There’s a hell of a distance between wisecracking and wit.
To my mind, conservatism is gratitude. Conservatives tend to begin from gratitude for what is good and what works in our society and then strive to build on it, while liberals tend to begin from outrage at what is bad and broken and seek to uproot it.
You need both, because some of what is good about our world is irreplaceable and has to be guarded, while some of what is bad is unacceptable and has to be changed. We should never forget that the people who oppose our various endeavors and argue for another way are well intentioned too, even when they’re wrong, and that they’re not always wrong.
But we can also never forget what moves us to gratitude, and so what we stand for and defend: the extraordinary cultural inheritance we have; the amazing country built for us by others and defended by our best and bravest; America’s unmatched potential for lifting the poor and the weak; the legacy of freedom—of ordered liberty—built up over centuries of hard work.
We value these things not because they are triumphant and invincible but because they are precious and vulnerable, because they weren’t fated to happen, and they’re not certain to survive. They need us—and our gratitude for them should move us to defend them and to build on them.
At least eight people were wounded, including three teenagers, in shootings citywide overnight.
The wars of the peoples will be more terrible than the wars of kings.
Surrounded by sleigh bell-ringing Santa Claus impersonators, Gov. Rick Perry on Thursday signed a law protecting Christmas and other holiday celebrations in Texas public schools from legal challenges - but also stressed that freedom of religion is not the same thing as freedom from religion.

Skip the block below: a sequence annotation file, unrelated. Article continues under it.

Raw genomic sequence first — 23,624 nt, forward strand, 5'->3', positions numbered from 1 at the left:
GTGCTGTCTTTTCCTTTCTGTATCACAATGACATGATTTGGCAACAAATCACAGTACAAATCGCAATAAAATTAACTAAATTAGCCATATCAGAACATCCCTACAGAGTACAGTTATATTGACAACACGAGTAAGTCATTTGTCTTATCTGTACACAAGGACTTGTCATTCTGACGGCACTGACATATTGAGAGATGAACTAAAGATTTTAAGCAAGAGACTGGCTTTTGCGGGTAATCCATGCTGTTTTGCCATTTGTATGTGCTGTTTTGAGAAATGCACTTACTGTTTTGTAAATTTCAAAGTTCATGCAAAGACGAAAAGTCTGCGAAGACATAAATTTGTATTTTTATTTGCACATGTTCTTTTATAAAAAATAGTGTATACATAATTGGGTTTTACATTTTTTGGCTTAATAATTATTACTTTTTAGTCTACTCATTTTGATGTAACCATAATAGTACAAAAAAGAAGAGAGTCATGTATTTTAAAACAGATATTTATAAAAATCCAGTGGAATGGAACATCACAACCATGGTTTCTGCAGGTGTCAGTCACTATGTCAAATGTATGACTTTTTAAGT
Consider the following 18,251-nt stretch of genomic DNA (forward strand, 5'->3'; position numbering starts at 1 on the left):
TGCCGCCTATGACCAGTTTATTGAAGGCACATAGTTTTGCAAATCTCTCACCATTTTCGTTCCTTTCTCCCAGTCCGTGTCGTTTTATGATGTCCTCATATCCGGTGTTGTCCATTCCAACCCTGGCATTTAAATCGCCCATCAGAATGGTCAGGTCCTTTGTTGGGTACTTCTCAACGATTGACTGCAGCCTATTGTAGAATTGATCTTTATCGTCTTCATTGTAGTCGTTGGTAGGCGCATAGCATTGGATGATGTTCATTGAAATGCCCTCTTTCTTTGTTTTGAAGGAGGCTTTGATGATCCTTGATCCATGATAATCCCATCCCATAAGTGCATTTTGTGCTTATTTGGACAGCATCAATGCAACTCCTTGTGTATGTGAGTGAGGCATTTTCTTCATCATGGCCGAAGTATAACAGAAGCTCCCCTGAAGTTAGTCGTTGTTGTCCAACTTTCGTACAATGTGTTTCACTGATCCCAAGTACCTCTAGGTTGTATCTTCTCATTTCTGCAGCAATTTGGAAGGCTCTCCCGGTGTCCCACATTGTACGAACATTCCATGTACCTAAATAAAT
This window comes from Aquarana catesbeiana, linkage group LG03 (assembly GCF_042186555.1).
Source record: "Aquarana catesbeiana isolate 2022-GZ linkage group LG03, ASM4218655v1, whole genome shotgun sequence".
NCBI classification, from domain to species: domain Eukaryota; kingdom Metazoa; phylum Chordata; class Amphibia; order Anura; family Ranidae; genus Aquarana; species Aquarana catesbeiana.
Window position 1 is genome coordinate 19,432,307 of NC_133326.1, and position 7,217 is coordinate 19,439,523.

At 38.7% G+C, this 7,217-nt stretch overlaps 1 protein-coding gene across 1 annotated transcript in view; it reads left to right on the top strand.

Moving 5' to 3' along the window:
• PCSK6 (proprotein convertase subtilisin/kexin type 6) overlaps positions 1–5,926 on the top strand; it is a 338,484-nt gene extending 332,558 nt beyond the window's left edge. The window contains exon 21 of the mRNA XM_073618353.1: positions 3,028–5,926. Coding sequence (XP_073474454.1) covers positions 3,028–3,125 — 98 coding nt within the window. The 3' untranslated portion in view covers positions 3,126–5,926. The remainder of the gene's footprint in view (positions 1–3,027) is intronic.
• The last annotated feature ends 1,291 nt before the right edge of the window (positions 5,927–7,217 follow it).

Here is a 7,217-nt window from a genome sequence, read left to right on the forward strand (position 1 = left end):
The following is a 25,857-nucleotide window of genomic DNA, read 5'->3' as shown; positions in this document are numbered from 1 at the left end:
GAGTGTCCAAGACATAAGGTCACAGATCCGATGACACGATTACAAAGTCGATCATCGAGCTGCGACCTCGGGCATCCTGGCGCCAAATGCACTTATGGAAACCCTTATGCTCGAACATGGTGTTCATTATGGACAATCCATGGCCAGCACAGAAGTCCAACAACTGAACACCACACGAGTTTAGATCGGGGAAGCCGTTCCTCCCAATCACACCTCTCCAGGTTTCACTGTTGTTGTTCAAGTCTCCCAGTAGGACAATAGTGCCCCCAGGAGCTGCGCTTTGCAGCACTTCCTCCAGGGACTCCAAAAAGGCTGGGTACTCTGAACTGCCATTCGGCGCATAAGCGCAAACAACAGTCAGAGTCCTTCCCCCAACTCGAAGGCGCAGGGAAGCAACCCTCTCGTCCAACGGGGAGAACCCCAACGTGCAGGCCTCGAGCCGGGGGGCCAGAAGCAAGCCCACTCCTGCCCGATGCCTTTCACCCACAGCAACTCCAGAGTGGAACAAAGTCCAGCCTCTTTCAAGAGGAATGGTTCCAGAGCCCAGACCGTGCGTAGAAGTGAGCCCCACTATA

This is a link to pretty much the best story on the NSA panopticon. The key thing is that since the NSA records all the internet thanks to links to the undersea cables, the metadata from the companies helps bring the other stuff together. NSA gets your metadata from Google, and then it can go into your inbox that’s stored into their Internet2. This is clearly a panopticon. The NSA can access anything and everything, ever.
Ok, so what should we think about this?
There’s actually a good argument that…this is actually not a bad approach.
Let’s say you run a country and want to protect its citizens from terrorism. Let’s say you can build a panopticon. And let’s say you sincerely believe in civil liberties.
You’re highly aware of the fact that there is a technological arms race between terrorists and anti-terrorists, and that terrorists have a built-in advantage due to asymmetricality. Technology has evolved such that government can build a panopticon, but technology has also evolved such that a dozen guys can release VX into the New York subway’s AC, sneak a suitcase nuke in Chicago, engineer a weaponized version of SARS, etc.
You’re also highly aware of the fact that the worst thing that could happen to civil liberties would be another dramatic terrorist attack on US soil which would make the political momentum for a police state truly unstoppable.
What do you do?
It seems to me, you build the panopticon. Seems you just have to. It’s panopticon vs suitcase nukes. Civil libertarians reading this will blow a gasket, but really, is that not the choice?
It seems to me you build the panopticon and then you make it hard to access it. You build oversight. You make rules. You have a court oversee it. Has to be a secret court, but there has to be a court.
It’s like assassinations. Sorry, but you can’t fight an effective fight against terrorism without assassinations. You have to assassinate people. The thing you do, however (that Israel does, with great success, but that the US doesn’t, inexplicably), is have a court validate your kill list.
The US also needs to have nukes. We also need to have safeguards around them—legal, hierarchical, technical, cultural.
That, it seems to me, sounds like roughly the right approach, and it also sounds like roughly the spirit of the Obama Administration approach.
If we agree that we need what you might call a limited-acces panopticon, then the problems around the various revelations we have aren’t so much the existence of the panopticon itself, but:
Am I missing something?